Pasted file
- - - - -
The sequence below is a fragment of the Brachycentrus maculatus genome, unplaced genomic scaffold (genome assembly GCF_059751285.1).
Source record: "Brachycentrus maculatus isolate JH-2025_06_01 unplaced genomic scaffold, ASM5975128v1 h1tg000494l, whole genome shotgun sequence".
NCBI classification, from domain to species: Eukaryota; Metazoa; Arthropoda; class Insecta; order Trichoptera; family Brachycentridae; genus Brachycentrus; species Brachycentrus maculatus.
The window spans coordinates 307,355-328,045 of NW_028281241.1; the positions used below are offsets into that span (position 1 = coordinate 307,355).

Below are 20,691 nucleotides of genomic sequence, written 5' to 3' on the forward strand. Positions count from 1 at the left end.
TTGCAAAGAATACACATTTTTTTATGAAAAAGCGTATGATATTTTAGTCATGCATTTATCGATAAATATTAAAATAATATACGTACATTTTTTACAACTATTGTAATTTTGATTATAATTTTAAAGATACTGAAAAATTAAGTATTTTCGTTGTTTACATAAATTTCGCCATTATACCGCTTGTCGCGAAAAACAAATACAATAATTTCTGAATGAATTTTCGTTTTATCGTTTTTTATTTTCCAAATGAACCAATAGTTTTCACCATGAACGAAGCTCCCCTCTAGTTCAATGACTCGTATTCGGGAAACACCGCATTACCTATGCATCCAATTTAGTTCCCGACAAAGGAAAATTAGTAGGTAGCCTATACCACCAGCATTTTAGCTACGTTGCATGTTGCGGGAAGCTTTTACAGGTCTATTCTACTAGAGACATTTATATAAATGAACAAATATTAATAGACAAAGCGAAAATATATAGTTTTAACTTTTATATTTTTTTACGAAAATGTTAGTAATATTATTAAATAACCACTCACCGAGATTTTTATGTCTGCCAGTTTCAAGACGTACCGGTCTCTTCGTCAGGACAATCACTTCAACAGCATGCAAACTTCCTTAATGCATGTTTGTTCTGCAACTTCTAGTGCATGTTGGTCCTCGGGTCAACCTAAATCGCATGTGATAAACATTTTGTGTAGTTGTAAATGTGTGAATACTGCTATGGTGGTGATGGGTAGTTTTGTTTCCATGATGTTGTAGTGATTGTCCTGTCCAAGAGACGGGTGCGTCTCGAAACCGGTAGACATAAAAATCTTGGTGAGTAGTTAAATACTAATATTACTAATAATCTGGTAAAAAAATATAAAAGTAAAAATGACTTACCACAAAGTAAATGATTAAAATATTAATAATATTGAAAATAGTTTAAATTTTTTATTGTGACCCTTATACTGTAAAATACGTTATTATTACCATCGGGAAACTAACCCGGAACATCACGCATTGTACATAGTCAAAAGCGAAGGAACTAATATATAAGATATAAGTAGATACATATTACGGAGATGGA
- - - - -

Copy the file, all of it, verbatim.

The sequence below is a fragment of the Brachycentrus maculatus genome, unplaced genomic scaffold (genome assembly GCF_059751285.1).
Source record: "Brachycentrus maculatus isolate JH-2025_06_01 unplaced genomic scaffold, ASM5975128v1 h1tg000494l, whole genome shotgun sequence".
NCBI classification, from domain to species: Eukaryota; Metazoa; Arthropoda; class Insecta; order Trichoptera; family Brachycentridae; genus Brachycentrus; species Brachycentrus maculatus.
The window spans coordinates 307,355-328,045 of NW_028281241.1; the positions used below are offsets into that span (position 1 = coordinate 307,355).

Below are 20,691 nucleotides of genomic sequence, written 5' to 3' on the forward strand. Positions count from 1 at the left end.
TTGCAAAGAATACACATTTTTTTATGAAAAAGCGTATGATATTTTAGTCATGCATTTATCGATAAATATTAAAATAATATACGTACATTTTTTACAACTATTGTAATTTTGATTATAATTTTAAAGATACTGAAAAATTAAGTATTTTCGTTGTTTACATAAATTTCGCCATTATACCGCTTGTCGCGAAAAACAAATACAATAATTTCTGAATGAATTTTCGTTTTATCGTTTTTTATTTTCCAAATGAACCAATAGTTTTCACCATGAACGAAGCTCCCCTCTAGTTCAATGACTCGTATTCGGGAAACACCGCATTACCTATGCATCCAATTTAGTTCCCGACAAAGGAAAATTAGTAGGTAGCCTATACCACCAGCATTTTAGCTACGTTGCATGTTGCGGGAAGCTTTTACAGGTCTATTCTACTAGAGACATTTATATAAATGAACAAATATTAATAGACAAAGCGAAAATATATAGTTTTAACTTTTATATTTTTTTACGAAAATGTTAGTAATATTATTAAATAACCACTCACCGAGATTTTTATGTCTGCCAGTTTCAAGACGTACCGGTCTCTTCGTCAGGACAATCACTTCAACAGCATGCAAACTTCCTTAATGCATGTTTGTTCTGCAACTTCTAGTGCATGTTGGTCCTCGGGTCAACCTAAATCGCATGTGATAAACATTTTGTGTAGTTGTAAATGTGTGAATACTGCTATGGTGGTGATGGGTAGTTTTGTTTCCATGATGTTGTAGTGATTGTCCTGTCCAAGAGACGGGTGCGTCTCGAAACCGGTAGACATAAAAATCTTGGTGAGTAGTTAAATACTAATATTACTAATAATCTGGTAAAAAAATATAAAAGTAAAAATGACTTACCACAAAGTAAATGATTAAAATATTAATAATATTGAAAATAGTTTAAATTTTTTATTGTGACCCTTATACTGTAAAATACGTTATTATTACCATCGGGAAACTAACCCGGAACATCACGCATTGTACATAGTCAAAAGCGAAGGAACTAATATATAAGATATAAGTAGATACATATTACGGAGATGGA